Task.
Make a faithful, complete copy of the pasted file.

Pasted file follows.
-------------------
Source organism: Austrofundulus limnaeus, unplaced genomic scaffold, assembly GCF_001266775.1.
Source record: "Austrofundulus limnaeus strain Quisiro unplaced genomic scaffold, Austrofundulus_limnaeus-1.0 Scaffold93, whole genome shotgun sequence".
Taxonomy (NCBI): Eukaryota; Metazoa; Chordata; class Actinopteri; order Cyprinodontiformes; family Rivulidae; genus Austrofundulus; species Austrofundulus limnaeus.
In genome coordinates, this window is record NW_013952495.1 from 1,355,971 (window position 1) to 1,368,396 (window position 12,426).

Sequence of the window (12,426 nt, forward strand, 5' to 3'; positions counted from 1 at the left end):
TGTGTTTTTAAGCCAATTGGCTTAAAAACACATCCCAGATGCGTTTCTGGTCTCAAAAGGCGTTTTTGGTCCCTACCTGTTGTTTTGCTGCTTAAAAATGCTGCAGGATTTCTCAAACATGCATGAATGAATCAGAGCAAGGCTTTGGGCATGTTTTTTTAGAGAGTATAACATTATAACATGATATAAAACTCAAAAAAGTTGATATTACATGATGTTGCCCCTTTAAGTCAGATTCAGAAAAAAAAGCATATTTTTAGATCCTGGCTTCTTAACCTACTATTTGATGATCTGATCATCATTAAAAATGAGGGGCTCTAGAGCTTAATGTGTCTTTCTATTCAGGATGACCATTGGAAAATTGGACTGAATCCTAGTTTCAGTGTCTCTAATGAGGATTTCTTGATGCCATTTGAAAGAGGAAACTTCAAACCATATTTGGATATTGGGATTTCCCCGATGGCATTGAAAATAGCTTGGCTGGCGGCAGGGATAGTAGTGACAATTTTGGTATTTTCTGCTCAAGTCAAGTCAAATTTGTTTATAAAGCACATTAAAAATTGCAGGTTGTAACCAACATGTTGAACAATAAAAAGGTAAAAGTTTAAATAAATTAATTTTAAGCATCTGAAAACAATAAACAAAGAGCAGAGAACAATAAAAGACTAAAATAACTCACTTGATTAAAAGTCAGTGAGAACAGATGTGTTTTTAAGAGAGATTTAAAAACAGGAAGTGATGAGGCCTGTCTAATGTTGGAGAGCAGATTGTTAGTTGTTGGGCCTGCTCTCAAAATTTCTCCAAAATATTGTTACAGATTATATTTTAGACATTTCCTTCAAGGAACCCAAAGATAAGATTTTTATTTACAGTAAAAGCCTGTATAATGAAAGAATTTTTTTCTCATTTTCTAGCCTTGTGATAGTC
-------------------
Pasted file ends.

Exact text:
Source organism: Austrofundulus limnaeus, unplaced genomic scaffold, assembly GCF_001266775.1.
Source record: "Austrofundulus limnaeus strain Quisiro unplaced genomic scaffold, Austrofundulus_limnaeus-1.0 Scaffold93, whole genome shotgun sequence".
Taxonomy (NCBI): Eukaryota; Metazoa; Chordata; class Actinopteri; order Cyprinodontiformes; family Rivulidae; genus Austrofundulus; species Austrofundulus limnaeus.
In genome coordinates, this window is record NW_013952495.1 from 1,355,971 (window position 1) to 1,368,396 (window position 12,426).

Sequence of the window (12,426 nt, forward strand, 5' to 3'; positions counted from 1 at the left end):
TGTGTTTTTAAGCCAATTGGCTTAAAAACACATCCCAGATGCGTTTCTGGTCTCAAAAGGCGTTTTTGGTCCCTACCTGTTGTTTTGCTGCTTAAAAATGCTGCAGGATTTCTCAAACATGCATGAATGAATCAGAGCAAGGCTTTGGGCATGTTTTTTTAGAGAGTATAACATTATAACATGATATAAAACTCAAAAAAGTTGATATTACATGATGTTGCCCCTTTAAGTCAGATTCAGAAAAAAAAGCATATTTTTAGATCCTGGCTTCTTAACCTACTATTTGATGATCTGATCATCATTAAAAATGAGGGGCTCTAGAGCTTAATGTGTCTTTCTATTCAGGATGACCATTGGAAAATTGGACTGAATCCTAGTTTCAGTGTCTCTAATGAGGATTTCTTGATGCCATTTGAAAGAGGAAACTTCAAACCATATTTGGATATTGGGATTTCCCCGATGGCATTGAAAATAGCTTGGCTGGCGGCAGGGATAGTAGTGACAATTTTGGTATTTTCTGCTCAAGTCAAGTCAAATTTGTTTATAAAGCACATTAAAAATTGCAGGTTGTAACCAACATGTTGAACAATAAAAAGGTAAAAGTTTAAATAAATTAATTTTAAGCATCTGAAAACAATAAACAAAGAGCAGAGAACAATAAAAGACTAAAATAACTCACTTGATTAAAAGTCAGTGAGAACAGATGTGTTTTTAAGAGAGATTTAAAAACAGGAAGTGATGAGGCCTGTCTAATGTTGGAGAGCAGATTGTTAGTTGTTGGGCCTGCTCTCAAAATTTCTCCAAAATATTGTTACAGATTATATTTTAGACATTTCCTTCAAGGAACCCAAAGATAAGATTTTTATTTACAGTAAAAGCCTGTATAATGAAAGAATTTTTTTCTCATTTTCTAGCCTTGTGATAGTC